Discrimination in Name of Religion

Religious discrimination in America is real – but It’s not what Christian Nationalists think it is

  Rob Boston

Christian Nationalists love to claim that religious discrimination is rampant in America. What they identify as “discrimination,” however, is usually something else, such as attempts by government officials to require religious conservatives to abide by a neutral law that everyone else has to follow or a termination of special privileges some religious groups believe they should receive.

Religious discrimination does occur, but it usually looks nothing like what Christian Nationalists claim it is. A recent case from North Carolina is a good example of the real forms of religious discrimination some workers face.

John McGaha and Mackenzie Saunders worked for a home improvement company called Aurora Pro Services in Greensboro. The two identify as an atheist and an agnostic respectively, yet every day they were required by the firm’s owner, Oscar D. Lopez, to attend a 45-minute religious service. The meetings featured prayer and Bible reading.

Employees suffered retaliation

When McGaha and Saunders declined to participate, both suffered retaliation. McGaha, a construction manager, saw his wages slashed in half before being fired. Saunders, a customer service representative, was fired. Both noted that Lopez took attendance during the prayer meetings and that during the events, some employees were singled out by name and accused of poor performance, with prayers being offered for them.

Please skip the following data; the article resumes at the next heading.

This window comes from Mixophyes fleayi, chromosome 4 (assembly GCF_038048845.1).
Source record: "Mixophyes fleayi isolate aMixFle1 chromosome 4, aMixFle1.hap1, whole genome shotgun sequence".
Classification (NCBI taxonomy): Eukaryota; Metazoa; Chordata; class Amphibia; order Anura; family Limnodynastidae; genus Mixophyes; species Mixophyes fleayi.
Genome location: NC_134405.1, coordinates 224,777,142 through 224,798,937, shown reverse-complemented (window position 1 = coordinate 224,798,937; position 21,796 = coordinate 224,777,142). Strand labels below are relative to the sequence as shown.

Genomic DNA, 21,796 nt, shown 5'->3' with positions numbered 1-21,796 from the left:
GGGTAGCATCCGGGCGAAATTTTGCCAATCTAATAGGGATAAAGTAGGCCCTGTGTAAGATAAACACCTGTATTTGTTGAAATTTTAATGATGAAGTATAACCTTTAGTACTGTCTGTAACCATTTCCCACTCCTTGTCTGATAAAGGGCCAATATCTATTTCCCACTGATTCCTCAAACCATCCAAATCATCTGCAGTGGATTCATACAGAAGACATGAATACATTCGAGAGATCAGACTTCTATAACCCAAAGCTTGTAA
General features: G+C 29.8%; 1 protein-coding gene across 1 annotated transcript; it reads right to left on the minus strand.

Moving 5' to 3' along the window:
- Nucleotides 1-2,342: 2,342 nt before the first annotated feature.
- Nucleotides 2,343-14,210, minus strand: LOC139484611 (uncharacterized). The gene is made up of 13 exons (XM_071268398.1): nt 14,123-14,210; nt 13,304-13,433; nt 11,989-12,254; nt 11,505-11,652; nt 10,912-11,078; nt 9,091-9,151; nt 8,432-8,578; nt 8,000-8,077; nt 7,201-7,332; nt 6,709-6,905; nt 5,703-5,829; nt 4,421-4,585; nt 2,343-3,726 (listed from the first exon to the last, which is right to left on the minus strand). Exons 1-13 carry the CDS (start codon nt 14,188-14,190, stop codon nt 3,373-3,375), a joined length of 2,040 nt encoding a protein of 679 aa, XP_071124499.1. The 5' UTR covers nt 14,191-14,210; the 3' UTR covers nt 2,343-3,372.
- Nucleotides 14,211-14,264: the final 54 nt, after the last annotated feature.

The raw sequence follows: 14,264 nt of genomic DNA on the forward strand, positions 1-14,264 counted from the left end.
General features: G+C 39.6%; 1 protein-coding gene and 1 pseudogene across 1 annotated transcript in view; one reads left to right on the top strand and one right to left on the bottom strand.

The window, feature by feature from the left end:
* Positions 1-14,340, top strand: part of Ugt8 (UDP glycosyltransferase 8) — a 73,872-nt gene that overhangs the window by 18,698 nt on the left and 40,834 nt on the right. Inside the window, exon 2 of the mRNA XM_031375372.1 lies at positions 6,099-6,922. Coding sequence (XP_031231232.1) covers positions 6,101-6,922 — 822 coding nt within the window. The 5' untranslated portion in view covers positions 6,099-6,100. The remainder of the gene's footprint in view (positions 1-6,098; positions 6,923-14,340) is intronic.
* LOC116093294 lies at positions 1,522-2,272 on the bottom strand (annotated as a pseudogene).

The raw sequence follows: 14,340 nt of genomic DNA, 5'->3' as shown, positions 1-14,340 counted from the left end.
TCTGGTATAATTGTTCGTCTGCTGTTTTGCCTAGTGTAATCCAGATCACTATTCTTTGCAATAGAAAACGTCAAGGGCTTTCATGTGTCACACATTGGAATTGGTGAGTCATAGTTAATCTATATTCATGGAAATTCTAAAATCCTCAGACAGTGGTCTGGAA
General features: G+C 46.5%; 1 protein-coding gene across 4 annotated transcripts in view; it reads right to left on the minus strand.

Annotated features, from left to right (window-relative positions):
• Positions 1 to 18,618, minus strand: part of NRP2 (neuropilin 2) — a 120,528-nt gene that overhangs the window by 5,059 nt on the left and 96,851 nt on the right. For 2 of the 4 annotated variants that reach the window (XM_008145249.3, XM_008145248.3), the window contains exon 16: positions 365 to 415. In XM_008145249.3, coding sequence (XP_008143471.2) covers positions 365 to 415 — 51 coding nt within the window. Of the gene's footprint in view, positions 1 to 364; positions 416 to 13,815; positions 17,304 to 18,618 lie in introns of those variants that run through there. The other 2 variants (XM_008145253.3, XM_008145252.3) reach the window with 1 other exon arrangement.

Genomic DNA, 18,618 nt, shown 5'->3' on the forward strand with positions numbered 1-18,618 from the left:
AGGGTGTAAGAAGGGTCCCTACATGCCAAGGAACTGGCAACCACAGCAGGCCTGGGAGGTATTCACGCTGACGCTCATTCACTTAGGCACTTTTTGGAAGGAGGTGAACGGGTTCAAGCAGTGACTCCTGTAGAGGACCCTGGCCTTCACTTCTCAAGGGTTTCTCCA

Aurora Pro Services provides things like heating and air conditioning maintenance, plumbing and roof repair. These are secular services, and the company is clearly not a church or some kind of religious enterprise. Thus, it is required to abide by Title VII of the Civil Rights Act of 1964, which bars religious discrimination in workplaces.

The U.S. Equal Employment Opportunity Commission (EEOC) warned Lopez that he was in violation of federal law, but he turned down the agency’s offer of mediation. The EEOC then filed suit on behalf of the two, and a settlement was announced earlier this month.

No religious coercion in the workplace

Under the terms of the settlement, both ex-employees received back pay. In addition, the EEOC noted in a press release, “Aurora Pro Services will adopt and implement a new anti-discrimination, non-retaliation, and religious accommodation policy and provide training to all managers and employees, including the owner.”

Forcing people to take part in religious activities when they don’t want to and punishing them when they refuse is real religious discrimination. It is illegal.

Christian Nationalists, take note.

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